The contract rifles will be delivered with EOTech XPS2 holographic sights. The XPS2 uses a single, transversely mounted CR123 battery to provide approximately 600 hours of run time. The XPS2’s design only requires 2.75 inches of rail space, making it ideal for the Six8-UCIW.

LWRCI initially worked on developing a specific magazine for the new rifle. However, given the scope of the contract, the company wisely decided to partner with Magpul Industries. The new magazine was specifically designed to the dimensions of the LWRCI magazine well and is distinguishable from the 5.56mm PMAG both visually and to the touch. A new follower was developed for enhanced reliability, especially in full-auto mode.

The contract was a turnkey project, with each rifle arriving ready for issue. Each unit is shipped in a hard Storm case with a custom-molded insert and comes packaged with three magazines, a Blue Force Gear sling, an Otis cleaning kit, a bottle of lube and an operations manual. Two padlocks are also included, and each case receives a security seal prior to final packaging.

The ammo giant ATK also signed on to develop an optimized 6.8 SPC round for the project. A 90-grain Speer Gold Dot bullet was selected to maximize the effectiveness of the 6.8mm round out of the 8.5-inch barrel. The powder was specifically blended to remain within a safe pressure range in a wide range of temperatures. The new round produces 1,199 foot-pounds of energy and has a muzzle velocity of 2,450 feet per second (fps). ATK announced that it will be producing the 6.8 SPC round for the U.S. commercial market in both its American Eagle and Fusion lines of ammunition.

Range Time
I had an opportunity to visit LWRCI’s plant in Cambridge, Maryland, and speak with them about the project. Touring the plant, I was impressed with the organization and effectiveness of the assembly process. LWRCI basically doubled its production staff in just a few months to fulfill the contract. In order to do so, the company established specific production cells and made extensive use of purpose-built fixtures and quality-control stations.

On the range, the carbine proved to be robust, controllable and accurate. The recoil impulse, while not abusive, definitely lets the shooter know that they are sending a potent round downrange. The flash suppressor, combined with the flash-retardant powder, minimized the visible signature. Full-auto bursts were surprisingly controllable given the potency of the round. Engaging steel targets at 100 yards or so proved easy, and hits were rewarded with a respectable ring! By the end of the morning, we had expended several hundred rounds of the 90-grain Gold Dot load without experiencing a single malfunction. During the development phase, the Six8-UCIW was fired for accuracy at 50 yards, producing an average group size of a very tight 1.16 inches. The 90-grain Gold Dot produced an average velocity of 2,450 fps from the 8.5-inch barrel.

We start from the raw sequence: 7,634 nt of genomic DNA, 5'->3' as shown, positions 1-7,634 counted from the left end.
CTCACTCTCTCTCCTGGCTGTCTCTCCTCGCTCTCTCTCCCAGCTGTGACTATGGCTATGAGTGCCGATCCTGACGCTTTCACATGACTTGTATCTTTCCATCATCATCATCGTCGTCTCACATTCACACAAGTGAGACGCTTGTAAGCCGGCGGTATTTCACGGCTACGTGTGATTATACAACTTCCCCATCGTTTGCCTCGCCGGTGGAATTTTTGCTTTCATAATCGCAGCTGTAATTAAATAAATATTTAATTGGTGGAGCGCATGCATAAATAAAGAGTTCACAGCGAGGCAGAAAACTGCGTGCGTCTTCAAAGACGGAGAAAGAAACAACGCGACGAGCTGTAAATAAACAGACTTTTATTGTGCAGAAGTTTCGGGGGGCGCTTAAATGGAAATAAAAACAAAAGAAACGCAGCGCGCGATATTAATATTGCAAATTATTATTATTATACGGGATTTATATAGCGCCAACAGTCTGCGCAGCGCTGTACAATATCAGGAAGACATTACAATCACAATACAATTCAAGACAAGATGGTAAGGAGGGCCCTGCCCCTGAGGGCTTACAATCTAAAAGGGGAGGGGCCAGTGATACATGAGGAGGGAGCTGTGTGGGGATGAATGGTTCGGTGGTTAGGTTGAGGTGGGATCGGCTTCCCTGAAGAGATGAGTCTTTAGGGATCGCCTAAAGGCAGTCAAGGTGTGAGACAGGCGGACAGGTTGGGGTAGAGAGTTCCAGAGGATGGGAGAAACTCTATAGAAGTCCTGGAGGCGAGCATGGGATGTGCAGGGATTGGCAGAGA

While initially designed for the foreign contract, LWRCI was quick to share its opinion on the viability of the new rifle for the U.S. law enforcement market. The Six8-UCIW offers a significant increase in versatility and capability over the 5.56mm/.223 Remington M4 rifle. Even with its shorter barrel, the Six8-UCIW offers improved terminal ballistics at CQB and extended ranges. For departments and officers who do not require a short-barrel rifle, LWRCI will be offering a 16-inch-barreled (non-NFA) 6.8 SPC rifle—a potent patrol carbine for officers in both urban and rural settings.

The relationship between LWRCI and its partners has provided both law enforcement and the commercial market with a viable alternative to .223 Remington/5.56mm carbines. As the Six8 project comes online, I predict that many of the agencies and individuals who had previously passed on the 6.8 SPC will take a serious look at the cartridge and the LWRCI platform. With ATK and Magpul as contributors, the Six8 is a project that is worth watching. For more information, visit or call 410-901-1348.